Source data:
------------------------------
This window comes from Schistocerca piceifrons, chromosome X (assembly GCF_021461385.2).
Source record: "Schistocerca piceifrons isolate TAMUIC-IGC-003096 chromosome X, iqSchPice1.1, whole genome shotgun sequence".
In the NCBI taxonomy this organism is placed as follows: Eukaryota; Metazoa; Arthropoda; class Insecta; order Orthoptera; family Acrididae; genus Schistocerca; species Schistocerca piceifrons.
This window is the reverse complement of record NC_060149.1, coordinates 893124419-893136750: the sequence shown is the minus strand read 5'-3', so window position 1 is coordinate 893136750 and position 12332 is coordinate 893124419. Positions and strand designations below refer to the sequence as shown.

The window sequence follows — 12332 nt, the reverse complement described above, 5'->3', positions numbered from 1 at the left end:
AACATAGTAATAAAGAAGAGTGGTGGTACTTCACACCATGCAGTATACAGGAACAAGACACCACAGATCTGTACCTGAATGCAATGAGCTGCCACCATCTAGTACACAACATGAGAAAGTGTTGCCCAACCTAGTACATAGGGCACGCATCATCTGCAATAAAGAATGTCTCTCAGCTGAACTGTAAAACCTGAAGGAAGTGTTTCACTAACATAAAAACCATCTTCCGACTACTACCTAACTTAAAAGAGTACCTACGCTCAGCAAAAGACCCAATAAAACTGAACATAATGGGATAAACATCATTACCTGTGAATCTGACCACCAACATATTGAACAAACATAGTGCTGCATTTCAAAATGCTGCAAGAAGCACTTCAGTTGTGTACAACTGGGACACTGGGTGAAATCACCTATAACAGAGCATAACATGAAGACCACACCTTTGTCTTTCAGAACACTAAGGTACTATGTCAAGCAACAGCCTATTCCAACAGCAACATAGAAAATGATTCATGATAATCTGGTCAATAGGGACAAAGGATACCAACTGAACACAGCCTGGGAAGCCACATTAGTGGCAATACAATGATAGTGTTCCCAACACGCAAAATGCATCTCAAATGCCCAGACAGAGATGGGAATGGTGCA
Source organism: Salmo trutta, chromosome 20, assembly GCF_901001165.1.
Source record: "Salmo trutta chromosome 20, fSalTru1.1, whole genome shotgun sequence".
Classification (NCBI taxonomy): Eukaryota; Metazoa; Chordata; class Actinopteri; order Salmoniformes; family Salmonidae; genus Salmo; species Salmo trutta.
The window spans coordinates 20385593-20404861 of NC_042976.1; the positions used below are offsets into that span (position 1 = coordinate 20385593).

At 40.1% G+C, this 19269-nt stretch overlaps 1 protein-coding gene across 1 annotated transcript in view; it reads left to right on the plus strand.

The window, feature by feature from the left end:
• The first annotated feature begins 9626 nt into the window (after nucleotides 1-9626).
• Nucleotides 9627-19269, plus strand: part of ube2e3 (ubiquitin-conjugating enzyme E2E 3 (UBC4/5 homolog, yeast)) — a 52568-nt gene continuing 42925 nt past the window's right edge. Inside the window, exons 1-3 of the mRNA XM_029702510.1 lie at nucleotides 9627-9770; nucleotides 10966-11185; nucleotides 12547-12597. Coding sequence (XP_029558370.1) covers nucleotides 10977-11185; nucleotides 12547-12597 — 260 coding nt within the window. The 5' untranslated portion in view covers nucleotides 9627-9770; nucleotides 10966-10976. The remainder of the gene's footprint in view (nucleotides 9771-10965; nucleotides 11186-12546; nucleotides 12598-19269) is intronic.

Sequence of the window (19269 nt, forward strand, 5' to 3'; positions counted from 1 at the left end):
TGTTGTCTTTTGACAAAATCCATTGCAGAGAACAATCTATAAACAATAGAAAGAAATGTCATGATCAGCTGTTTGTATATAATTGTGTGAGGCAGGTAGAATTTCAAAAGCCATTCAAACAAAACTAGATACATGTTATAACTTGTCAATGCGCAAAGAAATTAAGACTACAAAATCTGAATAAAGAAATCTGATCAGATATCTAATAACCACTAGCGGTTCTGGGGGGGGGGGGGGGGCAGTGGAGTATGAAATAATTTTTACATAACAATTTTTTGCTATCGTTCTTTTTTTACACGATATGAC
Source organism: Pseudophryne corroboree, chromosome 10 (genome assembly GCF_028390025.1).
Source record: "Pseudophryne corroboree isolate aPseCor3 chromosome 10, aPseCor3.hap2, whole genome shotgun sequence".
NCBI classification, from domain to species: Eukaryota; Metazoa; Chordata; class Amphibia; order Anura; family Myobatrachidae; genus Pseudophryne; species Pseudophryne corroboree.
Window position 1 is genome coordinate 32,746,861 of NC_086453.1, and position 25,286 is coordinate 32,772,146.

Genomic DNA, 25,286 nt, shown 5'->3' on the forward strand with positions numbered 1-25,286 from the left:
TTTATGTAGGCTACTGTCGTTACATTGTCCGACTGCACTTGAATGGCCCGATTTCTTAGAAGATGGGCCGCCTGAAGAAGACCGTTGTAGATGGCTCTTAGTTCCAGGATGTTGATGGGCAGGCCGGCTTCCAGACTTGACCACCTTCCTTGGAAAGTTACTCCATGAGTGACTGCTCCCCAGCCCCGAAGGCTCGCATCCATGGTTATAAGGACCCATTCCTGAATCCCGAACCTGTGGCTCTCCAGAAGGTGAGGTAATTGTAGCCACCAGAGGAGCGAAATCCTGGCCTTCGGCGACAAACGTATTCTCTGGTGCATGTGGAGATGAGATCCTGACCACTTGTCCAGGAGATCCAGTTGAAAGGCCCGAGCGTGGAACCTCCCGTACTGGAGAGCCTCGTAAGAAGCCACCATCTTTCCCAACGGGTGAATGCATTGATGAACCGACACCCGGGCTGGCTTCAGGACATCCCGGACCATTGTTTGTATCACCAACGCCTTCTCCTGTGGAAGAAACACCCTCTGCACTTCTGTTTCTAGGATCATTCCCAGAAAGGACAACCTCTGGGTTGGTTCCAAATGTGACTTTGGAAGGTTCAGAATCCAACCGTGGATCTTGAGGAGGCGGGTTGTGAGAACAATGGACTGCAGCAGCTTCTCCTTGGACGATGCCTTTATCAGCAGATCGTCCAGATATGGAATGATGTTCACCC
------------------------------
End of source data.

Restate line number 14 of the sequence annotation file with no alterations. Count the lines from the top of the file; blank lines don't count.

• Nucleotides 9627-19269, plus strand: part of ube2e3 (ubiquitin-conjugating enzyme E2E 3 (UBC4/5 homolog, yeast)) — a 52568-nt gene continuing 42925 nt past the window's right edge. Inside the window, exons 1-3 of the mRNA XM_029702510.1 lie at nucleotides 9627-9770; nucleotides 10966-11185; nucleotides 12547-12597. Coding sequence (XP_029558370.1) covers nucleotides 10977-11185; nucleotides 12547-12597 — 260 coding nt within the window. The 5' untranslated portion in view covers nucleotides 9627-9770; nucleotides 10966-10976. The remainder of the gene's footprint in view (nucleotides 9771-10965; nucleotides 11186-12546; nucleotides 12598-19269) is intronic.